Another five camera-motion abstracted images, from recent photos:
These are five abstract photos that I took/created today:
All of these images are 2-second exposures with some element of intentional camera movement.
It was a beautiful sunny morning after a couple of cooler days. It was also my last opportunity to gather some plein air images for printing. What type of landscape I wanted to capture, I wasn’t sure, but I was confident I’d know it when I saw it.
Perhaps a receding fenceline? Or a grassy field backed by the forest: Maybe a bending path: Or a little creek There’s a tree with some character worth capturing: Maybe some wild flowers? A path through the shaded woods? Ah finally, this is it: A colorful edge of a field with some attractive curving lines. I walked up and down the bit of trail overlooking this scene. There was no great place to sit so I chose a spot in the grass at the side of the trail. I got out my watercolor paint sticks and yupo sheet and sat down. But, What’s that … an ant? No not AN ant, hundreds of them. The ground was swarming with them. They were soon all over the supplies that I had set down on the ground and before I knew it they were also crawling over me! I picked up my stuff and frantically started brushing off the ants as I got the heck out of there. My initial thought was to move along and find a nearby place to try again – but I was spooked! I ended up deciding to just collect some photos for future reference and head back to the (safety and comfort of the) studio.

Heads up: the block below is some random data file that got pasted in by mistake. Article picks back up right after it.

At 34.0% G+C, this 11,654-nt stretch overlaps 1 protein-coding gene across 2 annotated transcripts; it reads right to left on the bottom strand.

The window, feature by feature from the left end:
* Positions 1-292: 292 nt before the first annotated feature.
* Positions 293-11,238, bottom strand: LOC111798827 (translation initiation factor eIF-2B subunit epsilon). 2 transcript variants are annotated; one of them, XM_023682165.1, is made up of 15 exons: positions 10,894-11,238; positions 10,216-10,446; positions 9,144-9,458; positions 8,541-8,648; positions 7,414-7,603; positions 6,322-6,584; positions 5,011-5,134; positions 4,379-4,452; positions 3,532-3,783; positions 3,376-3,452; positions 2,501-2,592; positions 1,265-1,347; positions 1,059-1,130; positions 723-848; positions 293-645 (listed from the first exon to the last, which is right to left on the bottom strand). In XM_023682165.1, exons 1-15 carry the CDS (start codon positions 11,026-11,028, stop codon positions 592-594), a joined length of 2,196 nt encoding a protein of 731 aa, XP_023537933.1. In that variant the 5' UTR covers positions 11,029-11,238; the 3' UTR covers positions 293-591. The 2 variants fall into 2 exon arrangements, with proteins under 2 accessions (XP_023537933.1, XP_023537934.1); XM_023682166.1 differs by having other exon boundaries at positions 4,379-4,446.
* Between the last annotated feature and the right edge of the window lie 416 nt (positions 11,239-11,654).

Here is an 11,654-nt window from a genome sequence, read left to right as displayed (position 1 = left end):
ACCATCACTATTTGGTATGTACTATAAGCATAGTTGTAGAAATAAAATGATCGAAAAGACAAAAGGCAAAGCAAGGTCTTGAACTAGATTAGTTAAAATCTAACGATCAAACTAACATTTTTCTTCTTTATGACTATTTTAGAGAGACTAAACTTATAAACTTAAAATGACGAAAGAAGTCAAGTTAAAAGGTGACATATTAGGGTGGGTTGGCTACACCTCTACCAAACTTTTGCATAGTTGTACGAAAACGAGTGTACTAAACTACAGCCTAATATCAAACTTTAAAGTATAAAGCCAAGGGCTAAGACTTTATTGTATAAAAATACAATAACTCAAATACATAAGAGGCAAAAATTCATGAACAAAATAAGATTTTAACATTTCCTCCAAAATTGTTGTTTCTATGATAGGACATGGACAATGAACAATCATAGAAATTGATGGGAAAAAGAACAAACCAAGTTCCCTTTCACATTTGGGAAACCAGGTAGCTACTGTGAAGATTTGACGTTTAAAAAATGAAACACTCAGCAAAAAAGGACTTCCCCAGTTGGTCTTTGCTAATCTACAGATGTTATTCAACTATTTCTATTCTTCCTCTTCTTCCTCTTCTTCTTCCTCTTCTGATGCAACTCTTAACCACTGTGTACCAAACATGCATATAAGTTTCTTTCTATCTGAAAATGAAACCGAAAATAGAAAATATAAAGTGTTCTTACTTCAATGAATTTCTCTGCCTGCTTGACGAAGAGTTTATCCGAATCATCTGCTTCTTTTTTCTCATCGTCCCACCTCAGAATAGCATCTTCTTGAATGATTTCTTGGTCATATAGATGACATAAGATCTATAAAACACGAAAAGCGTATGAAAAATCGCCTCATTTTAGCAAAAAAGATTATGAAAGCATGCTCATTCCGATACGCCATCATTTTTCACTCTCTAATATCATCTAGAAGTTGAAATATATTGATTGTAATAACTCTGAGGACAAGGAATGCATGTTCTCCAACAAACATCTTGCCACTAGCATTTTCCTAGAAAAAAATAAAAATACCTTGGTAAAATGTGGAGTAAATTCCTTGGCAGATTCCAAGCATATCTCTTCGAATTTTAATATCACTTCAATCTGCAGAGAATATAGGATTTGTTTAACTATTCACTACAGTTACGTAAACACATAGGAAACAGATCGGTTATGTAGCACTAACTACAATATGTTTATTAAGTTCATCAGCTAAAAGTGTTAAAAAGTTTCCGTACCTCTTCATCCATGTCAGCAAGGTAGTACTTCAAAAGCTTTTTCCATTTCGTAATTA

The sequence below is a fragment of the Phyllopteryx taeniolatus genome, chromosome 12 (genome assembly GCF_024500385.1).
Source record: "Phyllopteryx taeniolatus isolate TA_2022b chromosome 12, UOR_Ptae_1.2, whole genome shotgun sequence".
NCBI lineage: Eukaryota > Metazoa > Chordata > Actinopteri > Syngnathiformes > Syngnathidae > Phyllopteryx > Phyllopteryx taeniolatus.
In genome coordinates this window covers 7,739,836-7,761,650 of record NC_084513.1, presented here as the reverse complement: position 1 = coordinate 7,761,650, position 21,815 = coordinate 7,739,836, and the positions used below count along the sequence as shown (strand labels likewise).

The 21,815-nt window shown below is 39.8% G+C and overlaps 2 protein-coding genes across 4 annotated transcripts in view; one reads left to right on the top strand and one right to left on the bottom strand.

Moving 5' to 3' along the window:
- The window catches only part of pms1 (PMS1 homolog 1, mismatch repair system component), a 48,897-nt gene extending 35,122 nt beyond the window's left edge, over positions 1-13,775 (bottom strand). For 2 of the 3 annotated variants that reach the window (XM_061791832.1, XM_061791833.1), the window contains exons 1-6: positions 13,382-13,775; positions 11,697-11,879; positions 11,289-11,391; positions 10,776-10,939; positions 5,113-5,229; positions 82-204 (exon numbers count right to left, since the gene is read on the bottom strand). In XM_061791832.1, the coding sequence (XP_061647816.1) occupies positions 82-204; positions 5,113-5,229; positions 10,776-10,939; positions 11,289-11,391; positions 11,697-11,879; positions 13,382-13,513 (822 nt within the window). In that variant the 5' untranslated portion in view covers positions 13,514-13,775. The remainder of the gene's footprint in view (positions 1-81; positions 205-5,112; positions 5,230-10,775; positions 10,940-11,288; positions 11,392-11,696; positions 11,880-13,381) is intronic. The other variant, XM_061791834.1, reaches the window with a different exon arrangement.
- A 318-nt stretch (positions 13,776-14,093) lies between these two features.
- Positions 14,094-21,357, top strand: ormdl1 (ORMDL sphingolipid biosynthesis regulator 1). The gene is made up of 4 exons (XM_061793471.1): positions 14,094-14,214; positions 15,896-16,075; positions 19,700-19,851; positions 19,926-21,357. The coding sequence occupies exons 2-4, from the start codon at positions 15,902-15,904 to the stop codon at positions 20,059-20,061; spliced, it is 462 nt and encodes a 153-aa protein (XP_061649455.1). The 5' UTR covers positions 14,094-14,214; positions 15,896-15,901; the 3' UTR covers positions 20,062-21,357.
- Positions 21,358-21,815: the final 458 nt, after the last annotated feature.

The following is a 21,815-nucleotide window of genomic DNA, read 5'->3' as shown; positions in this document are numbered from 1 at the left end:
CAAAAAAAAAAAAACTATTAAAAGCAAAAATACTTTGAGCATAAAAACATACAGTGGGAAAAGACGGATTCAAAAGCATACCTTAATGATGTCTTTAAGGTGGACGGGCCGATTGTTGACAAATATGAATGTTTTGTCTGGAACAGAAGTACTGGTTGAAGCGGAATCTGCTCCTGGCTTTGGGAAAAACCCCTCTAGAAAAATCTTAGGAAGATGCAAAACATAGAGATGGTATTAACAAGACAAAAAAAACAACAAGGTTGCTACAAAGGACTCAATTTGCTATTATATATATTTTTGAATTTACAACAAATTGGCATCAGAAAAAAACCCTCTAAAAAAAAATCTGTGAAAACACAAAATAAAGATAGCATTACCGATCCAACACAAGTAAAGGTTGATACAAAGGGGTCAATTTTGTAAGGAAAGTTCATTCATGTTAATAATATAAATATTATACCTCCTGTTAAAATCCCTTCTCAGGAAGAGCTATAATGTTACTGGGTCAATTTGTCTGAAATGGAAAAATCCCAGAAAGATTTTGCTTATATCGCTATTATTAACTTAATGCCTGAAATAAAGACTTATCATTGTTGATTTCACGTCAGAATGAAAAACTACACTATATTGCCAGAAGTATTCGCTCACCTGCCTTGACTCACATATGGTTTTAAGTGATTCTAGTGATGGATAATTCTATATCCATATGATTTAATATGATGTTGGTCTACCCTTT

Today I was back at taking some long-exposure, camera-motion abstract photos. This batch emphasizes color, sometimes subtle, sometimes bold.
This picturesque morning in Edmonton was the day after a heavy spring snow fall (with much of it still on the ground). The day started off foggy but the sun soon broke through making for some good images.
It has become quite common (an pretty much acceptable) for artists to paint from photographic references rather than from a model in the studio or from a landscape “en plein air”. But do photographs have any value to an “abstract” painter? Well, for me they certainly do. One of my favorite forms of photography is abstractions, especially those that push to the edge of non-representational-ism. Through the use of camera-motion and long exposures, with a bit of post-processing to enhance colors and contrast (and some cropping), I regularly come of with images that I will use to inspire my paintings. Here are some recent examples (all are photographs) that I can’t help thinking would make dramatic largish paintings on canvases/boards/paper in acrylic, oil or pastel.
My painting are yet to come out of any of these images and I’m not sure how related the final work might appear in comparison to these references but some day I shall tackle them.
Another bunch of abstract photos from the same session as the last post. This group though might be described as less abstract in that the source image can probably be identified.